The medical device manufacturers of all classes — class I, class II, and class III devices must establish, follow, and maintain procedures to control the design of the medical devices in order to ensure that the device is safe and meets users’ needs and specified requirements. This blog discusses a step-by-step process of implementing design controls for medical devices with a concurrent engineering approach.
To ensure the quality of medical devices, the FDA (Food and Drug Administration) has laid down design control regulations for medical device manufacturers by incorporating them into the Quality System Regulation, 21 CFR Part 820. These design controls are established to maintain the required regulations and the quality aspects of medical devices, such as safety, performance, as well as product dependability related to software, hardware, services, or processed materials during the design and development phase. An effective implementation of these design controls lies in applying procedures and practices that comply with the regulations while meeting technical specifications of the product.
Application Procedures of Design Controls
Design controls can be used in any medical product development process. The application process of design controls is illustrated in the below figure.
The development process shown in the above diagram is a traditional waterfall model. It is a basic logical sequencing of phases or stages of medical device design. The requirements are developed at the initial stage of the cycle and the device is designed to meet these requirements. Once the device is manufactured after the evaluation, feedbacks are collected between the next phase and previous phases, which represent an iterative nature of the development.
The waterfall model is useful for the introduction of design controls, but the usefulness in practice is limited. Since this model follows a traditional or linear approach (starting from requirements and then moving to design implementation), it is difficult for device manufacturers to accommodate changes in design as per requirements. Also, the waterfall model may be applied to the development of simpler devices. For complex devices, a concurrent engineering model is more beneficial for the design processes in the industry since the concurrent process encourages simultaneous development and prompt changes, allowing for a more evolutionary approach to design.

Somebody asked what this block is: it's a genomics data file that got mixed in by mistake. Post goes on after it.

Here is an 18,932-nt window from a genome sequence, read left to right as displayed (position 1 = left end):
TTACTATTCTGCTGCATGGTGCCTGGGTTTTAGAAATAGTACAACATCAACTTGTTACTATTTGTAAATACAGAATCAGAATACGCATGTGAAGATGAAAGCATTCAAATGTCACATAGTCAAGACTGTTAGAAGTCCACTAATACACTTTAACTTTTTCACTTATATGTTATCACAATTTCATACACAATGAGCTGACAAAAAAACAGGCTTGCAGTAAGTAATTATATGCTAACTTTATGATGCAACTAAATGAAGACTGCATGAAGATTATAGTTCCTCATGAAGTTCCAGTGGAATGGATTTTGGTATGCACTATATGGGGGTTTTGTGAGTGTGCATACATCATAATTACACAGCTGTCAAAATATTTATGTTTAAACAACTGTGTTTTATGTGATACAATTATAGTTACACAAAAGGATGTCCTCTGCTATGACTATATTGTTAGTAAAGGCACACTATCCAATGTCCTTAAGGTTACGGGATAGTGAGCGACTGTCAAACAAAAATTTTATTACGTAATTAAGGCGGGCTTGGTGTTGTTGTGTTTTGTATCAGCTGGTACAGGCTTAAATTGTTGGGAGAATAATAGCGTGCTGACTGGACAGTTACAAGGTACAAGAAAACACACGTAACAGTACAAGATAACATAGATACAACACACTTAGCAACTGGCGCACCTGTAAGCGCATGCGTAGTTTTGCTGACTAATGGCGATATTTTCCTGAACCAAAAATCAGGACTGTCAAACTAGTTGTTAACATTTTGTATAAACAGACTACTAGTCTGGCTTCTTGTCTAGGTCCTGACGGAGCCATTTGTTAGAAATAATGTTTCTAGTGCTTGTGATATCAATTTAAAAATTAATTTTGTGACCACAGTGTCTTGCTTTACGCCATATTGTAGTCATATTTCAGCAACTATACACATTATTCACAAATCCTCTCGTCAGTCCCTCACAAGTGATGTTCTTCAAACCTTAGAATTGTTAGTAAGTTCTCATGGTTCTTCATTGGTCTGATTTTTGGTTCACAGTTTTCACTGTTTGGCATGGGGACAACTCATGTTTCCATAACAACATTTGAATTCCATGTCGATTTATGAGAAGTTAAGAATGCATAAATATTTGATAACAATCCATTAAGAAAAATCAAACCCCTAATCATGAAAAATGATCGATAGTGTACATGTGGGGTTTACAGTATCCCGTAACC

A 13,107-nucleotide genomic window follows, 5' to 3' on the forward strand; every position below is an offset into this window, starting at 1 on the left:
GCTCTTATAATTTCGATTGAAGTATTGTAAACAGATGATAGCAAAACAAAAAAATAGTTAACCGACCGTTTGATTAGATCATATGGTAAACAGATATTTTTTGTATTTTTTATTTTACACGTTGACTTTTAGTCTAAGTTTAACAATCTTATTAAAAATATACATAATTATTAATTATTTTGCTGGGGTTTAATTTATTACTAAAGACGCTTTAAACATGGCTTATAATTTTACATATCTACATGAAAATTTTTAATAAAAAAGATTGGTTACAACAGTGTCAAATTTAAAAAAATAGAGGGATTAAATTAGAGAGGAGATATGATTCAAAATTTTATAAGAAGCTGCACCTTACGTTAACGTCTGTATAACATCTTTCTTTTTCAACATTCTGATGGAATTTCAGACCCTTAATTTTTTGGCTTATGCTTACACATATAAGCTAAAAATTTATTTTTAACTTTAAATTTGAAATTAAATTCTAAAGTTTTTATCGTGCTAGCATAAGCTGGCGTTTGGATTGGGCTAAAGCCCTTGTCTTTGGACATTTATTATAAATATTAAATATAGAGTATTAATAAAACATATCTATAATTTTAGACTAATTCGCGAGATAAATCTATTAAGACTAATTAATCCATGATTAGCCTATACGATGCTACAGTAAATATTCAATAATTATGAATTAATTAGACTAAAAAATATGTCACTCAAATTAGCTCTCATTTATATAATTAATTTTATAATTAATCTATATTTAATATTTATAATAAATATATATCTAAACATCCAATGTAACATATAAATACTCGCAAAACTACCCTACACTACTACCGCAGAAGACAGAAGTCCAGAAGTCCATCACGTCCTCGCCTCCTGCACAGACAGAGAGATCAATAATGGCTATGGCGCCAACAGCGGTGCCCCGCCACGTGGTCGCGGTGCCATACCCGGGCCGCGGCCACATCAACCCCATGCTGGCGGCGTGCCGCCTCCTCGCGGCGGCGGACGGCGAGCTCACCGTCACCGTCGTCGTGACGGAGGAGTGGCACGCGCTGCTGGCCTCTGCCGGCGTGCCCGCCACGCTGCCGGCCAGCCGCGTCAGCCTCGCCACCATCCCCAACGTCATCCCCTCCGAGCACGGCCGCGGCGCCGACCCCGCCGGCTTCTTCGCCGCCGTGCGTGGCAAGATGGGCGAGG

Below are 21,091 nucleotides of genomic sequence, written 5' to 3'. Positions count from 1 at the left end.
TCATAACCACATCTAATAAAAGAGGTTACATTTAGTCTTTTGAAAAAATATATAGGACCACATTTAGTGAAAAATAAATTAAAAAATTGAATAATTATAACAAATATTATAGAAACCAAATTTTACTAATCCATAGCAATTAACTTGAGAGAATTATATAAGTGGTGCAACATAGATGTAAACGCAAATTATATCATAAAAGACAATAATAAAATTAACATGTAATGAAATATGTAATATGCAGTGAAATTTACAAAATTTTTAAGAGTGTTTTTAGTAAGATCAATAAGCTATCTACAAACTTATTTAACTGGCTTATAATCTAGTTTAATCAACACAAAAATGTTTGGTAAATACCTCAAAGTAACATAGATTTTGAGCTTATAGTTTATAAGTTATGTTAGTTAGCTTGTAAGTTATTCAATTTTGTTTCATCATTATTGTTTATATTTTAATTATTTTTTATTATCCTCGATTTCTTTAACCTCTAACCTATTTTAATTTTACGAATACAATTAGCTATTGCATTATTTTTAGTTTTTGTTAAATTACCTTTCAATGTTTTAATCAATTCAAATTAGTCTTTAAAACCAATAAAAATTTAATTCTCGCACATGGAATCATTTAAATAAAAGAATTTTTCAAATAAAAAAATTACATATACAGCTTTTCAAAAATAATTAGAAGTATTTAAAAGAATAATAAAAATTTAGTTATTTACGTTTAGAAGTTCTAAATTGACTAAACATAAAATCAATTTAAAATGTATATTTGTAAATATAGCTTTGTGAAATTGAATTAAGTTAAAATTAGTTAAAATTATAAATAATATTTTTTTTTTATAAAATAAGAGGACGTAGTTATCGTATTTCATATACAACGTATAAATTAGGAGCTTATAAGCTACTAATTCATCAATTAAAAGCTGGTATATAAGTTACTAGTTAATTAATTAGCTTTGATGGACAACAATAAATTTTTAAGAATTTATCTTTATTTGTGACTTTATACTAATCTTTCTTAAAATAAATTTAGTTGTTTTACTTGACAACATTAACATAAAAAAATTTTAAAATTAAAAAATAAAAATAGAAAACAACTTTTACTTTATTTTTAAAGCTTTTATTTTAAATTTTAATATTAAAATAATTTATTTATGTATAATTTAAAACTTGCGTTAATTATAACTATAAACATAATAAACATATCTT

Implementing Concurrent Approach in Design Control
Concurrent engineering assures that the device service and production personnel are involved throughout the process of development for the mutual optimization of the device and the related processes. The advantages of concurrent engineering are shorter development time, reduced production cost, and improved product quality.
Concurrent engineering includes a range of practices and techniques. The device development usually requires comprehensive reviews and approvals. Here are the processes of Design Controls applied in concurrent engineering.
Processes of Design Controls
Design and Development Planning
Design and development planning is the initial stage of the medical device development process and is used to ensure that the design is controlled appropriately and the quality objectives of the device are met. The plans must be consistent with the requirements of design control.
Planning also enables management to have more control over the design and development process by communicating policies, procedures, and goals more clearly to the members of the development team. It also provides a basis for measuring conformance to quality system objectives.
The physical structure and the performance requirement form the basis of a device design and this process is called design input.
The starting point of a product design is Design Input. Developing requirements is the most important factor of design input, which forms the design tasks that are to be followed for the validation of the design. This is the reason why development of the requirements is the single most important design control activity followed by design input.